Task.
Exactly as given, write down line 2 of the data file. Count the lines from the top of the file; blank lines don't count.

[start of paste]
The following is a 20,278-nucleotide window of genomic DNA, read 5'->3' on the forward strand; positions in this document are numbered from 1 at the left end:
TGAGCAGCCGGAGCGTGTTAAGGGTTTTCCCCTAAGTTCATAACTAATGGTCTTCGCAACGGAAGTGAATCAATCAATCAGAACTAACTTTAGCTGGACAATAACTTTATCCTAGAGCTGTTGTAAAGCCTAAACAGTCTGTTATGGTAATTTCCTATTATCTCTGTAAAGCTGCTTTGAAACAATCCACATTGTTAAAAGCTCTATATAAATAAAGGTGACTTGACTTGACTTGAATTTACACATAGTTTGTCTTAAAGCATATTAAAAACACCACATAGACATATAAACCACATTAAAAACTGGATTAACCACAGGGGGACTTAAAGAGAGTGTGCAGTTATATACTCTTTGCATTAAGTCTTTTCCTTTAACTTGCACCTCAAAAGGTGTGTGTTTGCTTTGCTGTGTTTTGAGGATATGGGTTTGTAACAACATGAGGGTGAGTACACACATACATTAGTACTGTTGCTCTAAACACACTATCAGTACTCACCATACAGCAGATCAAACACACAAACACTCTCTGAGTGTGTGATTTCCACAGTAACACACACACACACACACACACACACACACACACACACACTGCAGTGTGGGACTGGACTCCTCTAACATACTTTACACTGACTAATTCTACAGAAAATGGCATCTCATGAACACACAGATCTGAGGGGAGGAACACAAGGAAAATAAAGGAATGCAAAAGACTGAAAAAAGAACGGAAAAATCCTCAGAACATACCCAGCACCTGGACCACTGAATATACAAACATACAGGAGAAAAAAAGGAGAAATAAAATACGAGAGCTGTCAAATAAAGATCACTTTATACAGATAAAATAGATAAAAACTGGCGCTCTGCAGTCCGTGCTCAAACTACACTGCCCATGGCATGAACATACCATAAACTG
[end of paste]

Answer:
TGAGCAGCCGGAGCGTGTTAAGGGTTTTCCCCTAAGTTCATAACTAATGGTCTTCGCAACGGAAGTGAATCAATCAATCAGAACTAACTTTAGCTGGACAATAACTTTATCCTAGAGCTGTTGTAAAGCCTAAACAGTCTGTTATGGTAATTTCCTATTATCTCTGTAAAGCTGCTTTGAAACAATCCACATTGTTAAAAGCTCTATATAAATAAAGGTGACTTGACTTGACTTGAATTTACACATAGTTTGTCTTAAAGCATATTAAAAACACCACATAGACATATAAACCACATTAAAAACTGGATTAACCACAGGGGGACTTAAAGAGAGTGTGCAGTTATATACTCTTTGCATTAAGTCTTTTCCTTTAACTTGCACCTCAAAAGGTGTGTGTTTGCTTTGCTGTGTTTTGAGGATATGGGTTTGTAACAACATGAGGGTGAGTACACACATACATTAGTACTGTTGCTCTAAACACACTATCAGTACTCACCATACAGCAGATCAAACACACAAACACTCTCTGAGTGTGTGATTTCCACAGTAACACACACACACACACACACACACACACACACACACACACTGCAGTGTGGGACTGGACTCCTCTAACATACTTTACACTGACTAATTCTACAGAAAATGGCATCTCATGAACACACAGATCTGAGGGGAGGAACACAAGGAAAATAAAGGAATGCAAAAGACTGAAAAAAGAACGGAAAAATCCTCAGAACATACCCAGCACCTGGACCACTGAATATACAAACATACAGGAGAAAAAAAGGAGAAATAAAATACGAGAGCTGTCAAATAAAGATCACTTTATACAGATAAAATAGATAAAAACTGGCGCTCTGCAGTCCGTGCTCAAACTACACTGCCCATGGCATGAACATACCATAAACTG